I have been thinking a great deal about resilience lately. Living in Rockport, Texas where Hurricane Harvey made landfall I have been able to observe a variety of people and have seen the way the hurricane has affected their lives. Some have been able to “weather the storm” while others have been unable to pull their lives back together again. As I think about this the word resilience comes to mind.
Resilience is also important in nursing. You might be asking, just want does resilience mean and how does it apply in the world of nursing? Resilience involves the ability to bounce back from difficulties and challenges. Having the ability to recover quickly from adversity is another definition of resilience.
Dealing with difficult events can include the death of a loved one, serious illness or injury, or traumatic events. In nursing you might have to deal with understaffing, back stabbing from other nurses, constantly changing shifts, long hours, emotional draining work, I could go on and on. Nurses who have high levels of resilience have fewer stress related illness and less burnout. They are able to stay in the nursing profession longer because of this resilience.
The good news is that we can develop resilience. It isn’t something that we are born with. Resilience involves behaviors, thoughts, and actions that all can be learned. It is also very important to have caring, supportive relationships. These could be relationships within a family or with friends. It is essential to reach out to others and connect with others to develop resilience.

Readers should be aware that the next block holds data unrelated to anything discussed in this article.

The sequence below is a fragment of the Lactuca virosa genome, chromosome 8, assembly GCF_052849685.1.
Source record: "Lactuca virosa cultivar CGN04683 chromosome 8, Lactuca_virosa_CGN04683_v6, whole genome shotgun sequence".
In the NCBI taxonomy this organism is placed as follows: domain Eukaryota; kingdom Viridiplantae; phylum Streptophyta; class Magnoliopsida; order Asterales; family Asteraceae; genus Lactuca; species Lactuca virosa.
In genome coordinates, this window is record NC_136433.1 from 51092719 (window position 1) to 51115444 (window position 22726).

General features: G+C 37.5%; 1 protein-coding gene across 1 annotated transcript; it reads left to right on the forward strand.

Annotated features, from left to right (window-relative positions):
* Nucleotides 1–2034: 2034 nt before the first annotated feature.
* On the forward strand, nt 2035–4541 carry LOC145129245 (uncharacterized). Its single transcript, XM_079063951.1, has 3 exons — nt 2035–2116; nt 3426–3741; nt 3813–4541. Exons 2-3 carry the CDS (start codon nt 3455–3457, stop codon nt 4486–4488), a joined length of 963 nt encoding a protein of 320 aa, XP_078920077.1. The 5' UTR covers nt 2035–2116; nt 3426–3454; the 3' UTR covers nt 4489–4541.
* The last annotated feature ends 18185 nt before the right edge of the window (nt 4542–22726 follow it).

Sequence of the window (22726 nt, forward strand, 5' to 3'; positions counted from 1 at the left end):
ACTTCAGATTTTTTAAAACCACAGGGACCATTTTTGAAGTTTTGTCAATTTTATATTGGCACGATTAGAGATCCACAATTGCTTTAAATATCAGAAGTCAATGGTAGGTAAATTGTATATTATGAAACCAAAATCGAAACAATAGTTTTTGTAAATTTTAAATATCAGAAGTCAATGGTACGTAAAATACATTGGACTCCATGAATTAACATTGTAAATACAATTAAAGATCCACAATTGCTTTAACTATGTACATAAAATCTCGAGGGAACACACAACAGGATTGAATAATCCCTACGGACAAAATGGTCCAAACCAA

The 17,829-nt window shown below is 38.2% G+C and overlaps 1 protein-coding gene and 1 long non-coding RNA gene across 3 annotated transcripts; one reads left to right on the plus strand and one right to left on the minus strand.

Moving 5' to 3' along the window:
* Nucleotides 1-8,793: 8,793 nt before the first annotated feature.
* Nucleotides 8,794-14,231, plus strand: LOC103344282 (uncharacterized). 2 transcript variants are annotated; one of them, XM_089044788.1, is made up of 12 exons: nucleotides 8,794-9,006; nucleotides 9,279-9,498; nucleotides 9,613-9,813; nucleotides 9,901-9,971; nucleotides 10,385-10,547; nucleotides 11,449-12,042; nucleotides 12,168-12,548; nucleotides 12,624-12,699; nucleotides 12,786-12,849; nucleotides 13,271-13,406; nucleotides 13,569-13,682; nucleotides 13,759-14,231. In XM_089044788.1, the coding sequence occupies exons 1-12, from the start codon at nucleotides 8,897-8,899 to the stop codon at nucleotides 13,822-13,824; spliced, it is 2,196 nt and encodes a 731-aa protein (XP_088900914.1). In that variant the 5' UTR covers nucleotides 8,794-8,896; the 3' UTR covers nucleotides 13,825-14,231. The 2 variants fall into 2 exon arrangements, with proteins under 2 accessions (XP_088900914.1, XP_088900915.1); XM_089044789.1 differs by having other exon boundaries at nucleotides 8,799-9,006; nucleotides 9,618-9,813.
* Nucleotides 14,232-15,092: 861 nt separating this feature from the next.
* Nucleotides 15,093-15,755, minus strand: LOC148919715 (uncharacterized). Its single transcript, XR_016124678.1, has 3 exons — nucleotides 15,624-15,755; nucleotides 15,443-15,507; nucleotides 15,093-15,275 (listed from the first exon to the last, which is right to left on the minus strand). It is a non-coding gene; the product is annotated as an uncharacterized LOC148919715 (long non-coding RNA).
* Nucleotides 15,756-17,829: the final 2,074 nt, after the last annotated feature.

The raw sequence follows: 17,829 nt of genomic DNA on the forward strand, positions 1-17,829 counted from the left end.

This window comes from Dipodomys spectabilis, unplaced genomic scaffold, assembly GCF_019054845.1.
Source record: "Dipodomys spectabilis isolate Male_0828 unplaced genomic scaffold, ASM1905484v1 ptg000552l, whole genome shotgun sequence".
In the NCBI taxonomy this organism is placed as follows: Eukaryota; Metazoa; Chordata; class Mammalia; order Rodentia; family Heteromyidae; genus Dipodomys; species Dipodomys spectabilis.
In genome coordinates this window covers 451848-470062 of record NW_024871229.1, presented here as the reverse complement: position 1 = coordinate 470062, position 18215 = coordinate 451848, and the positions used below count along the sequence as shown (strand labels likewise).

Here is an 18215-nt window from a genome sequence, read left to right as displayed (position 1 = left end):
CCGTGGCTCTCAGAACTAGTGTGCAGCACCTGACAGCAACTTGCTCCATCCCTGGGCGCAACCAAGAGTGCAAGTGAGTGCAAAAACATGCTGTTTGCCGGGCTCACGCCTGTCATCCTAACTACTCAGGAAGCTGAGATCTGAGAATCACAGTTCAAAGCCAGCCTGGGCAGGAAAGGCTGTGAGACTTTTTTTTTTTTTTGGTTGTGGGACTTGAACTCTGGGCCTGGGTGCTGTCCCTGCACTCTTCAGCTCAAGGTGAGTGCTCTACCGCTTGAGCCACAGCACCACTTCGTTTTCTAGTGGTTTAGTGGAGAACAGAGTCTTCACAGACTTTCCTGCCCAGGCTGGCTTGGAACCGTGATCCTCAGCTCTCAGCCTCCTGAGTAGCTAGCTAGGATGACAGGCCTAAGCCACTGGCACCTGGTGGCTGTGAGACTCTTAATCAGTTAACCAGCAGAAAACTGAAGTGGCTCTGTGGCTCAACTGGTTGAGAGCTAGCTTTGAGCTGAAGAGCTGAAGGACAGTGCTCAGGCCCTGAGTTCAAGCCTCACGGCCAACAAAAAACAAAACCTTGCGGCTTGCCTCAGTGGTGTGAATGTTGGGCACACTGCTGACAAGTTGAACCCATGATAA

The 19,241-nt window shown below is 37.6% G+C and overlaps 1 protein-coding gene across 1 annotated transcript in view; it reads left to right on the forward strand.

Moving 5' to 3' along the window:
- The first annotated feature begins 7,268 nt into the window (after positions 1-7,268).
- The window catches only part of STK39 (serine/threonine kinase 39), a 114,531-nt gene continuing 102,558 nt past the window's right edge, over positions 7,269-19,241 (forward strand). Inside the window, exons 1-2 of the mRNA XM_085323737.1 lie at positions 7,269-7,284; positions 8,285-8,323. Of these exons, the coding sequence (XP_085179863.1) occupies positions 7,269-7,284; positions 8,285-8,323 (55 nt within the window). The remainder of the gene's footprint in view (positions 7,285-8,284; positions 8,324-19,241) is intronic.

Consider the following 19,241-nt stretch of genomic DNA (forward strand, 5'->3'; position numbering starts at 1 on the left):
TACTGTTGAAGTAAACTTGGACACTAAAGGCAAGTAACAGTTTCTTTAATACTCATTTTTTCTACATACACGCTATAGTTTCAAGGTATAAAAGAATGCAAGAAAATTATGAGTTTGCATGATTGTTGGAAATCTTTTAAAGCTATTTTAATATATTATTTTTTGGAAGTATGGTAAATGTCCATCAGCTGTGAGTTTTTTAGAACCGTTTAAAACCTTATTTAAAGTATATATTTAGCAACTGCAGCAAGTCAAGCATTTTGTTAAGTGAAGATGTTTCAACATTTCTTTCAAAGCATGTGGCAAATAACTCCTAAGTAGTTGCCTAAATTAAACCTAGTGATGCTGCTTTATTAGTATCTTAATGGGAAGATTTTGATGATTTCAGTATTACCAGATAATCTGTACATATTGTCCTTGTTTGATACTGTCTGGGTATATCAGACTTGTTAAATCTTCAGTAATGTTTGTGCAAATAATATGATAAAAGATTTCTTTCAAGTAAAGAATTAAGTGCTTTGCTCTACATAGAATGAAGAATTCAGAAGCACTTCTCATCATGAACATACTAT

Nurses with a high degree of resilience also have skills in communicating and problem solving. They are also able to manage strong feeling and emotional reactions to situations and challenges. Resilience doesn’t make problems go away, but it can give you the ability to see past your difficulties and feel less stressed.
Although resilience can be learned the same approach does not work for everyone. Different nurses learn resilience by using a variety of different strategies. There are many resources on the internet about increasing your resilience. Some of the ways to increase your resilience include making and nurturing connections with other people, do things that give you a sense of accomplishment, and take care of yourself. Taking care of yourself can include getting enough sleep, eating nutritious food, and using relaxation techniques. Doing things to increase your resilience can benefit you in numerous ways.
|Sponsored Nursing Schools||Sponsored Programs|